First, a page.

ST. PETERS, Mo. (KMOV.com) -- A St. Charles County man is facing multiple charges after he reportedly hid bomb materials in multiple locations in O'Fallon and in his St. Peters home.
An ATF investigation led agents, along with members of the St. Charles County Bomb Squad, to an O'Fallon apartment on June 22, where they found several bomb-making materials, including gunpowder, Tannerite, petroleum jelly and acetone.
Several shotgun shells had been cut open and the steel shot inside had been removed. The resident of the apartment told investigators his friend, 25-year-old Cameron M. Swoboda, had brought the materials there. The friend said he watched Swoboda produce an explosive mixture with the items, and added Swoboda had produced something similar a month earlier.
According to court documents, Swoboda's friends told police about his dislike for African Americans, Hispanics, the Black Lives Matter movement, and criminal justice reform. He had also told them that he would not hesitate to shoot or kill law enforcement. His friends told police they feared he was planning an attack on a large group of people.
He had also said that the martial law may soon be imposed due to the COVID-19 restrictions and that he may have to "go to war" with the military or police. According to the probable cause statement, his friends said he was actively trying to get a belt-fed, fully automatic weapon to use when martial law was imposed.
It is unclear when Swoboda was taken into custody, but once he was, he led agents to a location in the 1700 block on Dalbow Road where he had hidden several explosive devices.
Inside a container, they found six rounds of M67-style grenades, two pipe bombs and a landmine, which Swoboda produced with a 3D printer. According to officers, Swoboda had glued small BBs on the inside walls of the grenades and on the inside walls of the mine.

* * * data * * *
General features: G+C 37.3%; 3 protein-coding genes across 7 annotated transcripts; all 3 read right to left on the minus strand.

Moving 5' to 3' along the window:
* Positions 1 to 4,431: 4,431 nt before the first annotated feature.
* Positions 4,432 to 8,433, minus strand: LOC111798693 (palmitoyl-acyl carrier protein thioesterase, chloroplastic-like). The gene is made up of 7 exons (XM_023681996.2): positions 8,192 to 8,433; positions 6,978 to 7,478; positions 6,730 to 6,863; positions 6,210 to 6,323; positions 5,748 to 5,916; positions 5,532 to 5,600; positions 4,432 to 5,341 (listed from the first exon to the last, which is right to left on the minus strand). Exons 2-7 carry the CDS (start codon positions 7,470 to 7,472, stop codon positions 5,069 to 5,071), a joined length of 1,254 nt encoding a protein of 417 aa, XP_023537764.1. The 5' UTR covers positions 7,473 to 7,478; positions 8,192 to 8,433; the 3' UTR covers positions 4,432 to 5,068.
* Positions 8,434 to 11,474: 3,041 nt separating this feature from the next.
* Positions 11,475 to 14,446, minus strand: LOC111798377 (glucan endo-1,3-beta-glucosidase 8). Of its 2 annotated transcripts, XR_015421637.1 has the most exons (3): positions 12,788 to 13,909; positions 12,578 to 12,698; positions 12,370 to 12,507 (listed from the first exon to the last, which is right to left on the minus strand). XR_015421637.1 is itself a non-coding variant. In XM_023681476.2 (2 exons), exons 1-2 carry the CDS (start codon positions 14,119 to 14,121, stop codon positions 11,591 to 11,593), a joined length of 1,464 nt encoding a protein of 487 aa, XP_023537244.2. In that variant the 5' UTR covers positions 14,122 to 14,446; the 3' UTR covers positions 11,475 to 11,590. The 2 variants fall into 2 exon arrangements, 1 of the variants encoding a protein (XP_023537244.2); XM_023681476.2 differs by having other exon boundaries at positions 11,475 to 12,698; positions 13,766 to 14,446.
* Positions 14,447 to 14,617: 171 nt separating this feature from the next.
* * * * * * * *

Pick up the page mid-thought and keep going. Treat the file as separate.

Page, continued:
"I do not know of any legitimate reason for these to be glued to inside wall of these grenades unless the suspect was attempting to produce more fragmentation during a detonation to injure or kill more people," said St. Charles County Bomb Squad Detective Brian Reimer. "I believe if the explosive mixture located at the apartment had been added to any one of the devices found, they could have produced a viable improvised explosive device that could have injured or killed people around it."
Swoboda's friends told investigators they saw him with the items in his bedroom at his home on Suncrest Drive on June 20, where he was also producing an explosive mixture. They also saw that he had 1,200 rounds of ammunition.
Swoboda was charged with three counts of unlawful possession, transport, manufacture, repair or sale of an illegal weapon.
"None of them were readily capable of detonation, but you could tell that there was clearly a plan in place," said St. Charles County Prosecutor Tim Lohmar. "So this is a pretty dangerous guy who is off the streets now and hopefully for good."
Swoboda pleaded not guilty and his bond was set at $50,000. Lohmar said his office is collecting more evidence to see if Swoboda's actions could classified as a hate crime.